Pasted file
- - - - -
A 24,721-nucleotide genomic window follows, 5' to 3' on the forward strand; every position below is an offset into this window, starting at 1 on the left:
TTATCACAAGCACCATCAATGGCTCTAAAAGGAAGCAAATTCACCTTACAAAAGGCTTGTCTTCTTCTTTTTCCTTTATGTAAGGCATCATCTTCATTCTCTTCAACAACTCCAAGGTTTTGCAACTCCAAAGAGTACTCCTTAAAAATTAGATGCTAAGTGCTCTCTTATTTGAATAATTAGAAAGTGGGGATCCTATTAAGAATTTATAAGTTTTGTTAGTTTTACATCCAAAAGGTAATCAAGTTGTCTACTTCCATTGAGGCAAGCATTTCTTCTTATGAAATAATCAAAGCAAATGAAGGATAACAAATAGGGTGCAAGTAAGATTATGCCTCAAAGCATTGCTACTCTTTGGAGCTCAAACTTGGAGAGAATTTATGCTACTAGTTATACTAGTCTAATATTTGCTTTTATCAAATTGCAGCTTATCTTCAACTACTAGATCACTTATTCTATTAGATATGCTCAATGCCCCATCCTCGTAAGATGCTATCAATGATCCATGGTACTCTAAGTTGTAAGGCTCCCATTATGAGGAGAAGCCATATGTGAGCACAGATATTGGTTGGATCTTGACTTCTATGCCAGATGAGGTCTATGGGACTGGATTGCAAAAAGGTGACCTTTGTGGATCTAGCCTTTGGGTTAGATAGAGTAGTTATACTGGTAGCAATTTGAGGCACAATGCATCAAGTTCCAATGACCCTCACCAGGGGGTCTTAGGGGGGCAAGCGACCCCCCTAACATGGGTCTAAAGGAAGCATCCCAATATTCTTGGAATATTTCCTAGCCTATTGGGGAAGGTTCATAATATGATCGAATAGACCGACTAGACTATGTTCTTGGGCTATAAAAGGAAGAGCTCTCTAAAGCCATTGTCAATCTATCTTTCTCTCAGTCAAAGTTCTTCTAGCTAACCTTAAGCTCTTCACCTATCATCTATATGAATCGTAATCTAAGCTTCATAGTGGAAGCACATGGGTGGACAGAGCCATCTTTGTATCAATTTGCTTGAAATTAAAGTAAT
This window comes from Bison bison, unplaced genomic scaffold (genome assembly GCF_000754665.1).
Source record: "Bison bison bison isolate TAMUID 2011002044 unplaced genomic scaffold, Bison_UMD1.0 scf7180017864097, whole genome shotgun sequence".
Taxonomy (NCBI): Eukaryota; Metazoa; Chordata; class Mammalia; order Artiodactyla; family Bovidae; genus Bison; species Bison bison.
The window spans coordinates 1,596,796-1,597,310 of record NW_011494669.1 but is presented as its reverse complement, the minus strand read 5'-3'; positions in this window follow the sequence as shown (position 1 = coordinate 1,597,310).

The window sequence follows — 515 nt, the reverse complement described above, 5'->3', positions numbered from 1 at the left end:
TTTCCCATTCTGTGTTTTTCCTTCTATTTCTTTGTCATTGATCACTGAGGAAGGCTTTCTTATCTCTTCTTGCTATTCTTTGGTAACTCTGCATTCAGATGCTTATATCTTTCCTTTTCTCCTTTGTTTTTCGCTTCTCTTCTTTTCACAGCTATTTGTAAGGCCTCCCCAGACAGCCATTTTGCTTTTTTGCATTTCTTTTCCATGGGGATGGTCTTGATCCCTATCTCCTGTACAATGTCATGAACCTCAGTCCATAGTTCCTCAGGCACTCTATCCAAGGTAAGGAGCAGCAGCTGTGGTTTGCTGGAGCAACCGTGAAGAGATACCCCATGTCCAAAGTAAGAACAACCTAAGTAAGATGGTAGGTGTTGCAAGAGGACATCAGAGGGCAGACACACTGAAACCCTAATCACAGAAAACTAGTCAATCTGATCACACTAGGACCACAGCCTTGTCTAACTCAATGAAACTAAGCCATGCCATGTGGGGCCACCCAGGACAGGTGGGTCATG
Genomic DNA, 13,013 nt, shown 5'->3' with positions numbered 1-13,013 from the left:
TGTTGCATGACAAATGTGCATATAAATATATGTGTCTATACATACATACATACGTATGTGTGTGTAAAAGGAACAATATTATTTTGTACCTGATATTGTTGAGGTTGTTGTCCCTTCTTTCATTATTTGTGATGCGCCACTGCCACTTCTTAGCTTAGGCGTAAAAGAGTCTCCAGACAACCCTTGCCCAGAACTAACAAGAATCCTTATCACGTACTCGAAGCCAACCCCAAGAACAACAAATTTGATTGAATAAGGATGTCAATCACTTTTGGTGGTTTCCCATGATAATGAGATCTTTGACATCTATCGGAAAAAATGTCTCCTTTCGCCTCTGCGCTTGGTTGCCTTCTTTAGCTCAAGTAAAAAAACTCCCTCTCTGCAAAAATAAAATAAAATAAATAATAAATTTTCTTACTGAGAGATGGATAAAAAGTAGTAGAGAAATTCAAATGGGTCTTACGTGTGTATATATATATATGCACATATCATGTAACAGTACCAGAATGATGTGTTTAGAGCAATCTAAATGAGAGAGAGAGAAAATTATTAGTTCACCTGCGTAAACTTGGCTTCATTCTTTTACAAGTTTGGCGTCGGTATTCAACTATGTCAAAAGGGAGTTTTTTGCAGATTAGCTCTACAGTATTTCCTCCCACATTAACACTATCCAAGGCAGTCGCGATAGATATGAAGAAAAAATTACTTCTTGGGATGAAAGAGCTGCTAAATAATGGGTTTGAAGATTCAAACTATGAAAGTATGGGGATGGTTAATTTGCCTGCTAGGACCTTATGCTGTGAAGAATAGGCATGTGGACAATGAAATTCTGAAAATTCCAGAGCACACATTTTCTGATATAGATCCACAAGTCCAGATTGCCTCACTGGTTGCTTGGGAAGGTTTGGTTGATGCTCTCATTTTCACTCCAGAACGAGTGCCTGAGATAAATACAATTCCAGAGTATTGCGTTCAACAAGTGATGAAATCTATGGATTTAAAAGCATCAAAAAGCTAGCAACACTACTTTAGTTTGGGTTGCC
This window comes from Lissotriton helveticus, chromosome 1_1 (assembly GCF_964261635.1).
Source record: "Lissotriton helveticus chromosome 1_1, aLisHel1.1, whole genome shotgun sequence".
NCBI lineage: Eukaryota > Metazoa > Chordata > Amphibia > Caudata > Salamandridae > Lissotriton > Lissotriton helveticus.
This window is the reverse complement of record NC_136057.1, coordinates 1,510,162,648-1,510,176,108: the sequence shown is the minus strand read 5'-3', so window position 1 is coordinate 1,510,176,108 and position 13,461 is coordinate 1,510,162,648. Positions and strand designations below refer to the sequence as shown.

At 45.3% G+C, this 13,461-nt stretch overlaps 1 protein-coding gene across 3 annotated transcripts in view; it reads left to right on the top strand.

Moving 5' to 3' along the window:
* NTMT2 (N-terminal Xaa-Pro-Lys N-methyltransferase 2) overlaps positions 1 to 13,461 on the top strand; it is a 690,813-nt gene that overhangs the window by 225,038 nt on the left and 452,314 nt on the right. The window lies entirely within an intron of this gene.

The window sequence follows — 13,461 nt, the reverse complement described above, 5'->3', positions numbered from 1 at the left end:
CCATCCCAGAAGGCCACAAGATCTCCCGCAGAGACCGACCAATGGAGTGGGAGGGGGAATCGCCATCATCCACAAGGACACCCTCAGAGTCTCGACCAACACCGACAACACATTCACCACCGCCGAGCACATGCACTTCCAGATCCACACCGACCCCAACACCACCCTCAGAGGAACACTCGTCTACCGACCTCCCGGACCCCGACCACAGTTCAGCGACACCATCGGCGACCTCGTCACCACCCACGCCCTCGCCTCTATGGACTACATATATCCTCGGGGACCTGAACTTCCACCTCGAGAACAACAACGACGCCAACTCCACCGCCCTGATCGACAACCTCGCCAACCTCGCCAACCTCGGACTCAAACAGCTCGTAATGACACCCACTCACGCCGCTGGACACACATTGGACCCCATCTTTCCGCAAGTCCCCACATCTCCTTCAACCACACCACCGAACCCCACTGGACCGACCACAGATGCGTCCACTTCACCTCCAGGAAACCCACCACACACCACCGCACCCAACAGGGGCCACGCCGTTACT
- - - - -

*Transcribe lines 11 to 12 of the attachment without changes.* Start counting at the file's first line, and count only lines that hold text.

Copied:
This window comes from Lissotriton helveticus, chromosome 1_1 (assembly GCF_964261635.1).
Source record: "Lissotriton helveticus chromosome 1_1, aLisHel1.1, whole genome shotgun sequence".